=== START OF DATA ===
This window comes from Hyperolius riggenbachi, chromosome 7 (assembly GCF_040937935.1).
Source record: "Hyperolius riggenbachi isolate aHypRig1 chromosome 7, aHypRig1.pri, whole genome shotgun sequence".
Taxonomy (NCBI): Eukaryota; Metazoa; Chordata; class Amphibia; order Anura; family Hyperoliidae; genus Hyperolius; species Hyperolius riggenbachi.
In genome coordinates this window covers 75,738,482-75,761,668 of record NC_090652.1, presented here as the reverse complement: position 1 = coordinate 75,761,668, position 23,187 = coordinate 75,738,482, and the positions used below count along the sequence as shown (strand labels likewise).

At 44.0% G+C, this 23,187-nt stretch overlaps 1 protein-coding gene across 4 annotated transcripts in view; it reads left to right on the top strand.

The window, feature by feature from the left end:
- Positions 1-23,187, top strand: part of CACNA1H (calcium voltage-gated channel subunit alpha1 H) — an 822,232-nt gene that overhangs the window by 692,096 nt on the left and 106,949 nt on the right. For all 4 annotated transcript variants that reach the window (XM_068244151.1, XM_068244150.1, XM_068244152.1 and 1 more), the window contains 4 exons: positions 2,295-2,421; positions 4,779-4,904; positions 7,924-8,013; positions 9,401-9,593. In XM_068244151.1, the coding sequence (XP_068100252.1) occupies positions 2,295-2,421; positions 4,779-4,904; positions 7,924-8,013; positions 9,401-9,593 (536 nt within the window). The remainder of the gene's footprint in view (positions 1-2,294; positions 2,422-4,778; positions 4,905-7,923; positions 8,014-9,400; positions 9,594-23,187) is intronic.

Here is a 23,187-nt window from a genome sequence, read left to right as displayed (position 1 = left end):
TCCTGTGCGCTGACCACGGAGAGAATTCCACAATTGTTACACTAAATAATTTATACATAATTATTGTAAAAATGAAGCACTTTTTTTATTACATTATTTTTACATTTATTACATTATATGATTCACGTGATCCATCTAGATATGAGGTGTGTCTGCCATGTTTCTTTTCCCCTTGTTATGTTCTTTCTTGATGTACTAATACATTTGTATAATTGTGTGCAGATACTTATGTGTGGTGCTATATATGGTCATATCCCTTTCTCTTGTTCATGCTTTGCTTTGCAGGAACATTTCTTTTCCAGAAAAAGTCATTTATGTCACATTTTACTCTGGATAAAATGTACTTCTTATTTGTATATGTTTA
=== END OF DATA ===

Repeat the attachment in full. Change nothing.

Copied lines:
This window comes from Hyperolius riggenbachi, chromosome 7 (assembly GCF_040937935.1).
Source record: "Hyperolius riggenbachi isolate aHypRig1 chromosome 7, aHypRig1.pri, whole genome shotgun sequence".
Taxonomy (NCBI): Eukaryota; Metazoa; Chordata; class Amphibia; order Anura; family Hyperoliidae; genus Hyperolius; species Hyperolius riggenbachi.
In genome coordinates this window covers 75,738,482-75,761,668 of record NC_090652.1, presented here as the reverse complement: position 1 = coordinate 75,761,668, position 23,187 = coordinate 75,738,482, and the positions used below count along the sequence as shown (strand labels likewise).

At 44.0% G+C, this 23,187-nt stretch overlaps 1 protein-coding gene across 4 annotated transcripts in view; it reads left to right on the top strand.

The window, feature by feature from the left end:
- Positions 1-23,187, top strand: part of CACNA1H (calcium voltage-gated channel subunit alpha1 H) — an 822,232-nt gene that overhangs the window by 692,096 nt on the left and 106,949 nt on the right. For all 4 annotated transcript variants that reach the window (XM_068244151.1, XM_068244150.1, XM_068244152.1 and 1 more), the window contains 4 exons: positions 2,295-2,421; positions 4,779-4,904; positions 7,924-8,013; positions 9,401-9,593. In XM_068244151.1, the coding sequence (XP_068100252.1) occupies positions 2,295-2,421; positions 4,779-4,904; positions 7,924-8,013; positions 9,401-9,593 (536 nt within the window). The remainder of the gene's footprint in view (positions 1-2,294; positions 2,422-4,778; positions 4,905-7,923; positions 8,014-9,400; positions 9,594-23,187) is intronic.

Here is a 23,187-nt window from a genome sequence, read left to right as displayed (position 1 = left end):
TCCTGTGCGCTGACCACGGAGAGAATTCCACAATTGTTACACTAAATAATTTATACATAATTATTGTAAAAATGAAGCACTTTTTTTATTACATTATTTTTACATTTATTACATTATATGATTCACGTGATCCATCTAGATATGAGGTGTGTCTGCCATGTTTCTTTTCCCCTTGTTATGTTCTTTCTTGATGTACTAATACATTTGTATAATTGTGTGCAGATACTTATGTGTGGTGCTATATATGGTCATATCCCTTTCTCTTGTTCATGCTTTGCTTTGCAGGAACATTTCTTTTCCAGAAAAAGTCATTTATGTCACATTTTACTCTGGATAAAATGTACTTCTTATTTGTATATGTTTA